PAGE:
Blunders in the Kitchen

the (almost perfect) banana bread

I place the banana bread in the oven and flick the oven light on so I can see it through the little window. “That wasn’t so complicated,” I think to myself. I start to pack away the ingredients and then it hits me. I forgot the vanilla.

“THE VANILLAAAA! Jeremy, I FORGOT THE VANILLA!” I scream, feeling a little let down that the banana bread won’t be “perfect”. I can hear him get up from his chair, half-laughing. He meets me in the kitchen, gives me a big grin, and crouches down to look in on the (almost) perfect banana bread loaf baking away. “It won’t taste bad, you just missed a flavour. It will be delicious. Don’t worry.”

As we polish off the banana bread, Jeremy uses his catlike reflexes to catch a plate that I put too close to the edge of the counter. We joke that if I ever had a restaurant it would be called “Blunder Kitchen”. There would be no menu and my guests would just tell the server what they wanted to eat and I would attempt to make it, even if I had not made it before. Nothing would turn out right and I would (just like I do at home) miss a few steps along the way. It would be an experiential dining atmosphere. You would let go of all control and just go with the flow.

tomato scallion shortcakes with goat cheese

Even though we are joking, I began to identify with that word — blunder — a stupid, careless mistake. That is exactly what happens in my kitchen. I don’t know what it is about the way my brain works when it comes to the recipes. They are so ordered and clearly written down in a specific sequence. They are rigid and following the instructions will produce beautiful meals.

I want to cook with the ease and passion of Ina Garten and Nigella Lawson. I want to be able to breezily bake the perfect loaf that would clear up any rainy day. It’s the idea of the humble home-cook, one who is comfortable and graceful in the kitchen and can whip anything up at a moment’s notice. Yet every time I cook the crushing reality taps me on the shoulder. You aren’t there quite yet. Being the home-cook that seems to float through anything with perfect execution doesn’t happen without a lot of practice. Instead, I am (sometimes) a clumsy-full-force-passionate-dreamer, and about a half step behind in kitchen.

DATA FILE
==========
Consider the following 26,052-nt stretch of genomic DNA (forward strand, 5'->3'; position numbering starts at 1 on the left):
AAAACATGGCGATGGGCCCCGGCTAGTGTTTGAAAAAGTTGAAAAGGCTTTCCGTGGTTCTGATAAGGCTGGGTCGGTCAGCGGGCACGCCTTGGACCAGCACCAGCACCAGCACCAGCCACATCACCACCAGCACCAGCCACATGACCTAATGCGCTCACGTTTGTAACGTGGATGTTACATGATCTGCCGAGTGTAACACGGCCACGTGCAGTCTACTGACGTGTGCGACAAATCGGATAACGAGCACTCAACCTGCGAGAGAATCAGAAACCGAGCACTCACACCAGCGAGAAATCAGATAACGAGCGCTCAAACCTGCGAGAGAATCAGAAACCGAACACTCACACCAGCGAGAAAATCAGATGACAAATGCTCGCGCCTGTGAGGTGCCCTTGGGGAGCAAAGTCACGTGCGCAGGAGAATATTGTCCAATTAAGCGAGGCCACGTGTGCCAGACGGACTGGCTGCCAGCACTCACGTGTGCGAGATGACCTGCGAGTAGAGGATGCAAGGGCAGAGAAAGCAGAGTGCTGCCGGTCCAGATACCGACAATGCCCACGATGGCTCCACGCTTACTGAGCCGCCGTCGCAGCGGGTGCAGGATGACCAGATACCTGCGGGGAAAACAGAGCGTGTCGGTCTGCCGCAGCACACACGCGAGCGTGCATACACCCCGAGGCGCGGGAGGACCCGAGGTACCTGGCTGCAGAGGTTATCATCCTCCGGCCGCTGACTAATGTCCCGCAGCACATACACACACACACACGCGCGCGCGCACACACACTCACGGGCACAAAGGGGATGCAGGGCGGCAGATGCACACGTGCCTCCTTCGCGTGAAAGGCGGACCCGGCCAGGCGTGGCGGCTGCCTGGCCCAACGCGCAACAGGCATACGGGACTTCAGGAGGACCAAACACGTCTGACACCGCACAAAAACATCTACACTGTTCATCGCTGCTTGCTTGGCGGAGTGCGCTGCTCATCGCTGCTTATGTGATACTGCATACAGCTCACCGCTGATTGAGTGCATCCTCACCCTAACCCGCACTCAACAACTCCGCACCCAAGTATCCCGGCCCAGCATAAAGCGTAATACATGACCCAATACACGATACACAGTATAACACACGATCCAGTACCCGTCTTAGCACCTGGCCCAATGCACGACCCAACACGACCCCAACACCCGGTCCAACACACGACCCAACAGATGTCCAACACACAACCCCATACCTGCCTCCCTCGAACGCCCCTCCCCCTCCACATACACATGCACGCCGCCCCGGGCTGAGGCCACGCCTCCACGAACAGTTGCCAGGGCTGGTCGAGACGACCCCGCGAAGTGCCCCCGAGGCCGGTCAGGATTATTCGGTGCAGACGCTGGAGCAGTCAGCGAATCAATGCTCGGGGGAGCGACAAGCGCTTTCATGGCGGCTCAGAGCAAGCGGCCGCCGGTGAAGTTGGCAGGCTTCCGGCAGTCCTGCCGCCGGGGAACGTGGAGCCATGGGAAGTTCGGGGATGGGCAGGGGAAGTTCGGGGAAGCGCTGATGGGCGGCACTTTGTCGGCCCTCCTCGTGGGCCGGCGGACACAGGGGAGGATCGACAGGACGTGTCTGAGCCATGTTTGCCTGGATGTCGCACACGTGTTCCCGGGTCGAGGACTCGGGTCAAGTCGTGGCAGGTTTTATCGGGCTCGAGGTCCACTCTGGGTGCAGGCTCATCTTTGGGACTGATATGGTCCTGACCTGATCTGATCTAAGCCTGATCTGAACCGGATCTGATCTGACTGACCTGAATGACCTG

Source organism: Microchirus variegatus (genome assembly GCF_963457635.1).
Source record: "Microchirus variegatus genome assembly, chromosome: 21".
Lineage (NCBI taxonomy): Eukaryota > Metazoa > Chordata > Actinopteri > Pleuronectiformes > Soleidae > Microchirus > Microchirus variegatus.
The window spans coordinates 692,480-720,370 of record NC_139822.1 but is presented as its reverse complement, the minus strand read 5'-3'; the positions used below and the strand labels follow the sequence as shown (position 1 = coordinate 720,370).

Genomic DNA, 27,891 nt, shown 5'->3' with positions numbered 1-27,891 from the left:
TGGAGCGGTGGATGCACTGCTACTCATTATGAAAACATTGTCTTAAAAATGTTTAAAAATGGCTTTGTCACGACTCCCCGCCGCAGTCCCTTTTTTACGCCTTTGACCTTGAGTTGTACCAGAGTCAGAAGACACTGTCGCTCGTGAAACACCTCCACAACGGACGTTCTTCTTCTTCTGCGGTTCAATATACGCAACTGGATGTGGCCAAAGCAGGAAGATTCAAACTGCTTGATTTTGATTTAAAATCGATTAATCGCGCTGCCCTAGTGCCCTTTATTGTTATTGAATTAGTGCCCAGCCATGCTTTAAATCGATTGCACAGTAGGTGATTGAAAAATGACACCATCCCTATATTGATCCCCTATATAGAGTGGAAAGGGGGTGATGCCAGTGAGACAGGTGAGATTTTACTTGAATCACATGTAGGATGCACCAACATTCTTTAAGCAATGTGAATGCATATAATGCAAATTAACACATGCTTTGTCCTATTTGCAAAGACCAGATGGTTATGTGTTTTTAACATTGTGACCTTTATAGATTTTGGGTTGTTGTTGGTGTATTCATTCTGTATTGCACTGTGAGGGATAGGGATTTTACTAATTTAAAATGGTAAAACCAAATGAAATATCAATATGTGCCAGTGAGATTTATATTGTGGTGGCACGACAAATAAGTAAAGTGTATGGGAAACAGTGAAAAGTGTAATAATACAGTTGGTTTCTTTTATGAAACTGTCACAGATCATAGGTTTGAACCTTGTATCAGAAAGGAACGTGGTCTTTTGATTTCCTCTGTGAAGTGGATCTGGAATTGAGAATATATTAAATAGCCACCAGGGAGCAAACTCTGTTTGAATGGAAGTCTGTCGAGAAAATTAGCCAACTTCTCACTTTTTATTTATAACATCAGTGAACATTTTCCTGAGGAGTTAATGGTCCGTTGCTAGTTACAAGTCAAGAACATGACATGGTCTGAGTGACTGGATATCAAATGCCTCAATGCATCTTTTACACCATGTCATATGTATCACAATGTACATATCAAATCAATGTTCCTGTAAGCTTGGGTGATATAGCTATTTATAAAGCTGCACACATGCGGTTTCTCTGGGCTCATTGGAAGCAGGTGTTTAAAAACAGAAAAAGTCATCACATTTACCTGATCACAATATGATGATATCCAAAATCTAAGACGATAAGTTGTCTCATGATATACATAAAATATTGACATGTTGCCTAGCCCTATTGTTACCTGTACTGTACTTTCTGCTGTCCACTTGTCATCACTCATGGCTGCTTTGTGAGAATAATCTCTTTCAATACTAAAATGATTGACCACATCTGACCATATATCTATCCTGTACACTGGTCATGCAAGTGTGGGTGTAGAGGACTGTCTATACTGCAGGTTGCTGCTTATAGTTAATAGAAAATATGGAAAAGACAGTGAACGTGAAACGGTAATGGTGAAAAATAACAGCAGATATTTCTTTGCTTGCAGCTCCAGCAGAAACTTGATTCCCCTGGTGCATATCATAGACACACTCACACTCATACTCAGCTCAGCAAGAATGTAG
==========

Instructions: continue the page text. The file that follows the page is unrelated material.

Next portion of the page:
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I have had my share of kitchen blunders. I have taken a step back and accepted that those photos in cookbooks are staged. I have accepted I am a novice at best, and I am still learning a lot of about different skills and techniques. This is what I love. I am growing and becoming more comfortable, but it takes time. I am not going to know how to make bread without a couple of trial runs. That banana bread loaf will one day become part of my “easily baked” arsenal. I can be inspired by the likes of Ms. Garten and Ms. Lawson, but I won’t ever be them — BECAUSE I AM MY OWN PERSON. It’s okay to make mistakes, do things out of order, forget the vanilla or accidentally use salt instead of sugar in peanut butter cookies (yes, this also happened). I have learned to embrace my blundered kitchen style and that is what makes it fun for me. I am glad that I came to the realization that my cooking confidence was parallel with my body positivity: rock what you got and everything will work out fine.

margherita pizza

kitchen cupboard

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